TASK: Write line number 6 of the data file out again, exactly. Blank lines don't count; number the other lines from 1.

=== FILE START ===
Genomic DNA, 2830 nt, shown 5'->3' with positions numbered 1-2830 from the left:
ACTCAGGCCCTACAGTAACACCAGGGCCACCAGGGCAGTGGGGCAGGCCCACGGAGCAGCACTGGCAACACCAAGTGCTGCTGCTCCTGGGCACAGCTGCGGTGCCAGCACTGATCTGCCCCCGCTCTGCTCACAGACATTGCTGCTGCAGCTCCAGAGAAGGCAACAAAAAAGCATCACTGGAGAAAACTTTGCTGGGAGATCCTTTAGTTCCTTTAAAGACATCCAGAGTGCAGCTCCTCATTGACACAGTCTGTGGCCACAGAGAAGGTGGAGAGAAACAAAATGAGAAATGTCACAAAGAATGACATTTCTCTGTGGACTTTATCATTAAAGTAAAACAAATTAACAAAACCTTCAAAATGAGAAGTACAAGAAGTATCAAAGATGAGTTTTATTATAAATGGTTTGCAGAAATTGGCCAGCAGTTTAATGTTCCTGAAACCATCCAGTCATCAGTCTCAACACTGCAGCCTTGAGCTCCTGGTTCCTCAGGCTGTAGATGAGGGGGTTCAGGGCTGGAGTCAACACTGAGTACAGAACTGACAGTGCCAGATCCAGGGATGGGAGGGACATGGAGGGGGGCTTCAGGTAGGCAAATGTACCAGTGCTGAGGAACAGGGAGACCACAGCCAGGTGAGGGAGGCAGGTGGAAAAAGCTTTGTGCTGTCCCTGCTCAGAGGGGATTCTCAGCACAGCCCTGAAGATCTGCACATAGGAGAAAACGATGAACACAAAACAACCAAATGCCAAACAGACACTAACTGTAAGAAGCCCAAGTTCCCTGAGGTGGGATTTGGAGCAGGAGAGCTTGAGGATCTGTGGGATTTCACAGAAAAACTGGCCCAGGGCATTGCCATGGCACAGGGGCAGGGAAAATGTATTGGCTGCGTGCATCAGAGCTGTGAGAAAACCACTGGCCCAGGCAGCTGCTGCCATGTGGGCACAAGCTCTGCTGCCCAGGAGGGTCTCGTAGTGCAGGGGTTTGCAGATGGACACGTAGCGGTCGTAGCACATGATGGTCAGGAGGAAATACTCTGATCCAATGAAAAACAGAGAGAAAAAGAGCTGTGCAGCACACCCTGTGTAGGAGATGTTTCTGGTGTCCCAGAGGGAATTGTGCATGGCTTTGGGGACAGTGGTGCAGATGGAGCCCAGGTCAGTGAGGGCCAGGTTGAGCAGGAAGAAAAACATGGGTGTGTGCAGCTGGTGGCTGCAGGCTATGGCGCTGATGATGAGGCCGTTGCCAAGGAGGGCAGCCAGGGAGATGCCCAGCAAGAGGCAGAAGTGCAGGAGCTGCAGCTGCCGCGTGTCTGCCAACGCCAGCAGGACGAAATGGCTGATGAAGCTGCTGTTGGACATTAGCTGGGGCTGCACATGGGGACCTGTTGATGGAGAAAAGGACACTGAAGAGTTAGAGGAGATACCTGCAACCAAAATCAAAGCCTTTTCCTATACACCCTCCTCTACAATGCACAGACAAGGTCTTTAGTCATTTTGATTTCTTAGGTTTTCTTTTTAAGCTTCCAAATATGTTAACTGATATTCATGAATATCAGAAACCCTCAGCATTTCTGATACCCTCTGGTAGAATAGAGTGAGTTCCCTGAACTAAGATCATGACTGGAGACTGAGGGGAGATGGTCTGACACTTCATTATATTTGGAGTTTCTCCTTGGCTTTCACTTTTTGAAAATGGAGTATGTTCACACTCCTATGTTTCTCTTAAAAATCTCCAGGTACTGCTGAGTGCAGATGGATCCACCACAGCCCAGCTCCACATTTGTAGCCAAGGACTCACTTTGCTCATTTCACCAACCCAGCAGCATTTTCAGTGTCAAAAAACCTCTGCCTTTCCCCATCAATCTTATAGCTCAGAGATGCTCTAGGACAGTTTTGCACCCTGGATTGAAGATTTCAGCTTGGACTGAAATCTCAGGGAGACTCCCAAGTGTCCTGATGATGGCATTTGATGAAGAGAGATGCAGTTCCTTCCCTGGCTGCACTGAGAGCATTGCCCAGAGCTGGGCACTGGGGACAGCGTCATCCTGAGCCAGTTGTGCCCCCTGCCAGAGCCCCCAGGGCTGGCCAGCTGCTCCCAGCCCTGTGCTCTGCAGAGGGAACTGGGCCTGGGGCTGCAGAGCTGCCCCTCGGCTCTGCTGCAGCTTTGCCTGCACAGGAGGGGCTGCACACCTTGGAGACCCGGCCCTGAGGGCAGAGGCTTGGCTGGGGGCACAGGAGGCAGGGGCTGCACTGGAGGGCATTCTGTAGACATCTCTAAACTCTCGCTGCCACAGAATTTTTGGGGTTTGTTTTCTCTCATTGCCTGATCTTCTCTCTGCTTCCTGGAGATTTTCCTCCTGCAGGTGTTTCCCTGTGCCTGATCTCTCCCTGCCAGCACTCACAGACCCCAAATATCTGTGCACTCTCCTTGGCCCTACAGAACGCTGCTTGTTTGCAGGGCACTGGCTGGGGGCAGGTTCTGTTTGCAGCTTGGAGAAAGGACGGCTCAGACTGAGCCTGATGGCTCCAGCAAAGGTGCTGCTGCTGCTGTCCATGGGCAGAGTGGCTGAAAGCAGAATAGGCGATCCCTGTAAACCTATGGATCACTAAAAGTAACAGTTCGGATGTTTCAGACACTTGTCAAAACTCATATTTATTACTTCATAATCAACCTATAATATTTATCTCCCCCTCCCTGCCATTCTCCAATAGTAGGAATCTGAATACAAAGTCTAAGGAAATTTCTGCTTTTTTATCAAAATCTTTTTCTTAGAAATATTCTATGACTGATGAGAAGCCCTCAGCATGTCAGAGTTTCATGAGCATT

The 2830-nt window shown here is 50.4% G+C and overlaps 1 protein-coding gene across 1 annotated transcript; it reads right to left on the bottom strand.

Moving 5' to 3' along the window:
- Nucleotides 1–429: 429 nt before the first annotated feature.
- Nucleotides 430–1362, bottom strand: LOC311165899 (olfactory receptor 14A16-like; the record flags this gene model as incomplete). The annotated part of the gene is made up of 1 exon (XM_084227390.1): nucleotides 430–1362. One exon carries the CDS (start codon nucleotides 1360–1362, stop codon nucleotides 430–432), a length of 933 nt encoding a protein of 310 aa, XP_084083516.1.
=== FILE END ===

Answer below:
- Nucleotides 430–1362, bottom strand: LOC311165899 (olfactory receptor 14A16-like; the record flags this gene model as incomplete). The annotated part of the gene is made up of 1 exon (XM_084227390.1): nucleotides 430–1362. One exon carries the CDS (start codon nucleotides 1360–1362, stop codon nucleotides 430–432), a length of 933 nt encoding a protein of 310 aa, XP_084083516.1.